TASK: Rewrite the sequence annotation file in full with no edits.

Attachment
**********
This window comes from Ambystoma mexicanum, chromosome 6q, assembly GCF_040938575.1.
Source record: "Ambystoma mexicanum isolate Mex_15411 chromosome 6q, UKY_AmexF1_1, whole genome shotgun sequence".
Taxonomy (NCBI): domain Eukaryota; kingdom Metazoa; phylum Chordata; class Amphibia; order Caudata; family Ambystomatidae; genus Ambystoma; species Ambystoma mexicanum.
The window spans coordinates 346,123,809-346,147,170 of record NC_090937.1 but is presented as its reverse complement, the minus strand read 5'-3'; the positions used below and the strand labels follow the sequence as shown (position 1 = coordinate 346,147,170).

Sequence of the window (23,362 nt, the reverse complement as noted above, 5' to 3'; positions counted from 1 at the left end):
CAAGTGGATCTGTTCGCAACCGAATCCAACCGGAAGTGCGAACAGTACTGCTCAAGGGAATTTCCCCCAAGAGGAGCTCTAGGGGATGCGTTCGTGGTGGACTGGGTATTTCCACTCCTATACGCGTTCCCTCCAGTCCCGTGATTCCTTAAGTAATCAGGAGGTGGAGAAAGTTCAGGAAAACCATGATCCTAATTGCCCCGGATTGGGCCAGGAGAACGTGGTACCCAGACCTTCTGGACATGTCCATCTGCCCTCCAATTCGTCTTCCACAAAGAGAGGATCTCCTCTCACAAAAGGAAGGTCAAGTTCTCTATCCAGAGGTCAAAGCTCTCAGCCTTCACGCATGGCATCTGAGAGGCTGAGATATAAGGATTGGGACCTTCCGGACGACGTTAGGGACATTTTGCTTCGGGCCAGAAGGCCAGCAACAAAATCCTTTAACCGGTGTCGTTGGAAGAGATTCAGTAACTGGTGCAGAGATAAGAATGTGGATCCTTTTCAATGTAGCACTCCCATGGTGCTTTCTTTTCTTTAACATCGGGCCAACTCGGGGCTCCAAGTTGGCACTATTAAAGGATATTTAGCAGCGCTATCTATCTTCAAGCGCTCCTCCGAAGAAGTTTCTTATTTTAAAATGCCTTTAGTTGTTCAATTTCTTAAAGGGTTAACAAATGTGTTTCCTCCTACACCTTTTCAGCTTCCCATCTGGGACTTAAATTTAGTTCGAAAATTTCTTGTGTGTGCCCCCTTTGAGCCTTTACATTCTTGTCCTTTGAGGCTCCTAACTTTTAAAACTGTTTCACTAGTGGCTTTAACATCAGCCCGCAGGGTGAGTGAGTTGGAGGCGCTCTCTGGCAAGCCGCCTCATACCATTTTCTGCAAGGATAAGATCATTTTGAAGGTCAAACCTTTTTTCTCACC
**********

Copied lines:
This window comes from Ambystoma mexicanum, chromosome 6q, assembly GCF_040938575.1.
Source record: "Ambystoma mexicanum isolate Mex_15411 chromosome 6q, UKY_AmexF1_1, whole genome shotgun sequence".
Taxonomy (NCBI): domain Eukaryota; kingdom Metazoa; phylum Chordata; class Amphibia; order Caudata; family Ambystomatidae; genus Ambystoma; species Ambystoma mexicanum.
The window spans coordinates 346,123,809-346,147,170 of record NC_090937.1 but is presented as its reverse complement, the minus strand read 5'-3'; the positions used below and the strand labels follow the sequence as shown (position 1 = coordinate 346,147,170).

Sequence of the window (23,362 nt, the reverse complement as noted above, 5' to 3'; positions counted from 1 at the left end):
CAAGTGGATCTGTTCGCAACCGAATCCAACCGGAAGTGCGAACAGTACTGCTCAAGGGAATTTCCCCCAAGAGGAGCTCTAGGGGATGCGTTCGTGGTGGACTGGGTATTTCCACTCCTATACGCGTTCCCTCCAGTCCCGTGATTCCTTAAGTAATCAGGAGGTGGAGAAAGTTCAGGAAAACCATGATCCTAATTGCCCCGGATTGGGCCAGGAGAACGTGGTACCCAGACCTTCTGGACATGTCCATCTGCCCTCCAATTCGTCTTCCACAAAGAGAGGATCTCCTCTCACAAAAGGAAGGTCAAGTTCTCTATCCAGAGGTCAAAGCTCTCAGCCTTCACGCATGGCATCTGAGAGGCTGAGATATAAGGATTGGGACCTTCCGGACGACGTTAGGGACATTTTGCTTCGGGCCAGAAGGCCAGCAACAAAATCCTTTAACCGGTGTCGTTGGAAGAGATTCAGTAACTGGTGCAGAGATAAGAATGTGGATCCTTTTCAATGTAGCACTCCCATGGTGCTTTCTTTTCTTTAACATCGGGCCAACTCGGGGCTCCAAGTTGGCACTATTAAAGGATATTTAGCAGCGCTATCTATCTTCAAGCGCTCCTCCGAAGAAGTTTCTTATTTTAAAATGCCTTTAGTTGTTCAATTTCTTAAAGGGTTAACAAATGTGTTTCCTCCTACACCTTTTCAGCTTCCCATCTGGGACTTAAATTTAGTTCGAAAATTTCTTGTGTGTGCCCCCTTTGAGCCTTTACATTCTTGTCCTTTGAGGCTCCTAACTTTTAAAACTGTTTCACTAGTGGCTTTAACATCAGCCCGCAGGGTGAGTGAGTTGGAGGCGCTCTCTGGCAAGCCGCCTCATACCATTTTCTGCAAGGATAAGATCATTTTGAAGGTCAAACCTTTTTTCTCACC